Much political conflict involves contestation over the meaning of key concepts in political vocabulary because language does not only reflect reality, it also shapes it. The members of the cluster Political Concepts study the history of political languages, ideas, concepts, and ideologies from antiquity to the present, but with a focus on the early modern and modern periods.
Understanding political concepts contextually
From freedom to equality, democracy to revolution, our members study the history of the concepts central to political modernity. In doing so, we aim to place these concepts in their original context, stemming from the insight that one can only understand the meaning of a concept by grasping how it was used by historical actors in a given debate. This excavation enables us to better understand how new normative languages and values develop and to appreciate the paths not taken, thus opening up new perspectives.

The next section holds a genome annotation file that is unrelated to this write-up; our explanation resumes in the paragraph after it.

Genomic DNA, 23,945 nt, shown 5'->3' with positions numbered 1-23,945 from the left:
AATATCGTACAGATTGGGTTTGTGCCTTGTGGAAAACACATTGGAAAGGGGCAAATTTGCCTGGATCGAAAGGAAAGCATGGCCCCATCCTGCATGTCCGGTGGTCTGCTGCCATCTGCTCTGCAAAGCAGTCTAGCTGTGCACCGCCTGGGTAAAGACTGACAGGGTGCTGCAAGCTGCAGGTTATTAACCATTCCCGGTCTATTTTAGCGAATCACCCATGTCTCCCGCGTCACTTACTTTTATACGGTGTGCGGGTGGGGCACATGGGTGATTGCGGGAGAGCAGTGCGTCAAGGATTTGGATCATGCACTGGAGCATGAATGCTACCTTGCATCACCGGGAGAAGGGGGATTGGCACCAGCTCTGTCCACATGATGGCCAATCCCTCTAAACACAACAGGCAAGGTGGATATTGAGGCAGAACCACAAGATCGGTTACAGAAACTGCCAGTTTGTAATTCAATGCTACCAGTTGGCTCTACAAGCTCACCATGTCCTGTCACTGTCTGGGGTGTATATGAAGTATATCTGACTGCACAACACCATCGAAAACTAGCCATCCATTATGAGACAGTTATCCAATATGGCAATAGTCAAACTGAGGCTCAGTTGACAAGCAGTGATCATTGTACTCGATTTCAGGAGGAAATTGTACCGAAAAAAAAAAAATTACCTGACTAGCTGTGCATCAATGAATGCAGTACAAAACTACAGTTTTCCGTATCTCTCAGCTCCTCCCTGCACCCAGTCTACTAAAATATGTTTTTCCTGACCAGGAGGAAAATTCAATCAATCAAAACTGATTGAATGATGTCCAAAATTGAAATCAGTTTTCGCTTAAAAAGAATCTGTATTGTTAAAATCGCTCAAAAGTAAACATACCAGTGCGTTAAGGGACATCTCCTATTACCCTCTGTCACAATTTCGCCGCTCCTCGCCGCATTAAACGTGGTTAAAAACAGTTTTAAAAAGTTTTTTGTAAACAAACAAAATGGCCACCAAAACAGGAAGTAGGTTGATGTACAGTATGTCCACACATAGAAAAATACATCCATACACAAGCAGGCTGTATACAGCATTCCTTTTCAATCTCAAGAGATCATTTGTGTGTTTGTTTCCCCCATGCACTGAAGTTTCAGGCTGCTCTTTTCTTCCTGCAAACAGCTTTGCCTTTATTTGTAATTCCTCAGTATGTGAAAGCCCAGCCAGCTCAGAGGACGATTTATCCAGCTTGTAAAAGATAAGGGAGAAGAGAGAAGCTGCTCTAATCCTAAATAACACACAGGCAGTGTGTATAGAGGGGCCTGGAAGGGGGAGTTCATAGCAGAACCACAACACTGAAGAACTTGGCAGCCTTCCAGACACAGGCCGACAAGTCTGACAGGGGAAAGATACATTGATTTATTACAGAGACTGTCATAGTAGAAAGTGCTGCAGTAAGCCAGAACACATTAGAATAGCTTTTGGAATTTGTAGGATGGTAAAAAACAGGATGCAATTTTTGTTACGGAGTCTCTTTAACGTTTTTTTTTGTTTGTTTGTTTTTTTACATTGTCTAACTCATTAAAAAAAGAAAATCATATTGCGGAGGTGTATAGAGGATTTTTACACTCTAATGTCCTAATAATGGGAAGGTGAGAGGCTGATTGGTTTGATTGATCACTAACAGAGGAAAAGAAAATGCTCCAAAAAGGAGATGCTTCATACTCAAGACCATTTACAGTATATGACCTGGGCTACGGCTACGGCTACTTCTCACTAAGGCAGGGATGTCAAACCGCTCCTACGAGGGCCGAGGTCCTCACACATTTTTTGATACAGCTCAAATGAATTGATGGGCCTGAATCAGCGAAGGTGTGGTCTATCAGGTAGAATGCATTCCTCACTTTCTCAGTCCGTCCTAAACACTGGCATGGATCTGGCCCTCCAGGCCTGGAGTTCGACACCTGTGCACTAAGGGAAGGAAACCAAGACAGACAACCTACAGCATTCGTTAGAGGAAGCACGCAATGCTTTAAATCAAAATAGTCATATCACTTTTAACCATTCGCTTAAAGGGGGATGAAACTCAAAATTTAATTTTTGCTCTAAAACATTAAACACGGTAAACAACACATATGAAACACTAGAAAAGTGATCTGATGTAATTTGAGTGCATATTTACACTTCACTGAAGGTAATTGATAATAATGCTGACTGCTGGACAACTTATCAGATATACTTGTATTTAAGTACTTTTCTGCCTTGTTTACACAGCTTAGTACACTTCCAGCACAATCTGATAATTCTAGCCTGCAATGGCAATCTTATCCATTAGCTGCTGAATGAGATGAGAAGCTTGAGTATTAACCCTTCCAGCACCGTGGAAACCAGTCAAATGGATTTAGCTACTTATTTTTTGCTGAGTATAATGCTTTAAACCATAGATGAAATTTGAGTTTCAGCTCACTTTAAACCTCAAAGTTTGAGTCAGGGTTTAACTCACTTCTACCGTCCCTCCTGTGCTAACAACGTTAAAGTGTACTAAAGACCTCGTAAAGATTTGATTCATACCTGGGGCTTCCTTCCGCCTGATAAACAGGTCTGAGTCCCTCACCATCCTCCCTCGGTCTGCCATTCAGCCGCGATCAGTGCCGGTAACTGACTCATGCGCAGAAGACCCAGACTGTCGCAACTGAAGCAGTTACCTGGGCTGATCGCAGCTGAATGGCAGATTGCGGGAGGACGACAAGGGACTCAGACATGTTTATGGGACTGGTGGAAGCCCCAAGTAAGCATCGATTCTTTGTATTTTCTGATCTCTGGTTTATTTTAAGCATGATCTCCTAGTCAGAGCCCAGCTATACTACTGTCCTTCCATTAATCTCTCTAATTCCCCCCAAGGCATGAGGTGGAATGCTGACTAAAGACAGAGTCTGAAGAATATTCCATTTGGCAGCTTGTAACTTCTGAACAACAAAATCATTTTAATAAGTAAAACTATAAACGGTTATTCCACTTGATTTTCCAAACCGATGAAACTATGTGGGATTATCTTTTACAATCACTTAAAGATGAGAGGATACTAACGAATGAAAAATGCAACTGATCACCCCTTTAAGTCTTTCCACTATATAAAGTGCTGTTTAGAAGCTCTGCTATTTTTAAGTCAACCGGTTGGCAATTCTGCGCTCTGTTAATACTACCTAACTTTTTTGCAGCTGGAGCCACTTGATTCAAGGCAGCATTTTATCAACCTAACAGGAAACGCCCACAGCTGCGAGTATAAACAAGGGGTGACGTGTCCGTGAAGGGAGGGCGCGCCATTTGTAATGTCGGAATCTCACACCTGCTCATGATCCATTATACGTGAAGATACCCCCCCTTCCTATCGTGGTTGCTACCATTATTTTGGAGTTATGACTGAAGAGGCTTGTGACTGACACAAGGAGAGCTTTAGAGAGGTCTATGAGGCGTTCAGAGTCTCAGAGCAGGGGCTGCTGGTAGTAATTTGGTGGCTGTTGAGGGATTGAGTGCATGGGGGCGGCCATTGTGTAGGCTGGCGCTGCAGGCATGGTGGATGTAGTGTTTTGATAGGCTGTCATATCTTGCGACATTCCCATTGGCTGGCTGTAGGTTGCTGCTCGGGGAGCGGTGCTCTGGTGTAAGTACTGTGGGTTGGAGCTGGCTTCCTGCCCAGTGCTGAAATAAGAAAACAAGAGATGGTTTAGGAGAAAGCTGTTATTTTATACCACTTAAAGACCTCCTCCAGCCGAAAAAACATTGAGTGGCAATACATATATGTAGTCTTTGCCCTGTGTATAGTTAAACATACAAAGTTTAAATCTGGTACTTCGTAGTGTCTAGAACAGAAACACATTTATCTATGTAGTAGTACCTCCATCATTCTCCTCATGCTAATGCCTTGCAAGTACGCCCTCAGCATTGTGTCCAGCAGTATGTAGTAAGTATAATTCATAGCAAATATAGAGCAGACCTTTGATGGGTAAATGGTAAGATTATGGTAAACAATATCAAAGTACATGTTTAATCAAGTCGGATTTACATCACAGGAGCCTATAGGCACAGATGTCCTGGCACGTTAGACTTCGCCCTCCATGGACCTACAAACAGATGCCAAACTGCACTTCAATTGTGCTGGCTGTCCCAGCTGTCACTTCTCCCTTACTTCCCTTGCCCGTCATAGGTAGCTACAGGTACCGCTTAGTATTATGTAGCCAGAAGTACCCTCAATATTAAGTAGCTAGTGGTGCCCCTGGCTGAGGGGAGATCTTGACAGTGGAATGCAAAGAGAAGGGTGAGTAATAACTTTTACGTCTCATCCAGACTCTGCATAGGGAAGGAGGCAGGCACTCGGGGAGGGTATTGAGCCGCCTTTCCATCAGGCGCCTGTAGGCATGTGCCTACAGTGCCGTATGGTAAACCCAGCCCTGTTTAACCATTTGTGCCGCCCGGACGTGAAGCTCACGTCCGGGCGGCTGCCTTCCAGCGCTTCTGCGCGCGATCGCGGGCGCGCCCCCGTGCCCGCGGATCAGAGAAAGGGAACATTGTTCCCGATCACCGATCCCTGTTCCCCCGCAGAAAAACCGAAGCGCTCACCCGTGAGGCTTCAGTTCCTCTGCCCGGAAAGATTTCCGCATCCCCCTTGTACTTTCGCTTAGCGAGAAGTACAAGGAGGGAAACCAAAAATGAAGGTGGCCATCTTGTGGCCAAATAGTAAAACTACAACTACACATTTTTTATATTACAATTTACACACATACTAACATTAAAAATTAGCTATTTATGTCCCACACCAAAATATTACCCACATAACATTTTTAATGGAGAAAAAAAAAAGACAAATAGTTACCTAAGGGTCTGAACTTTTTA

We also study how concepts underpin institutions and how they both allow and constrain action, given that the limits of action are reciprocally related to the limits of the thinkable. What concepts were central to political debate in the past and what does this centrality tell us about this past society? How have historical actors understood our own key concepts differently from how we understand them, and how might understanding these differences help us in the present? These are some of the questions that our members engage with from a European, comparative, and global perspective.
Researchers in this theme
- Intellectual History, History of Political Thought, Cultural History of the 19th Century, History of humanities, Revolutions, French Culture
- Intellectual History, Political History
- Cultural History, History of Political Thought, Enlightenment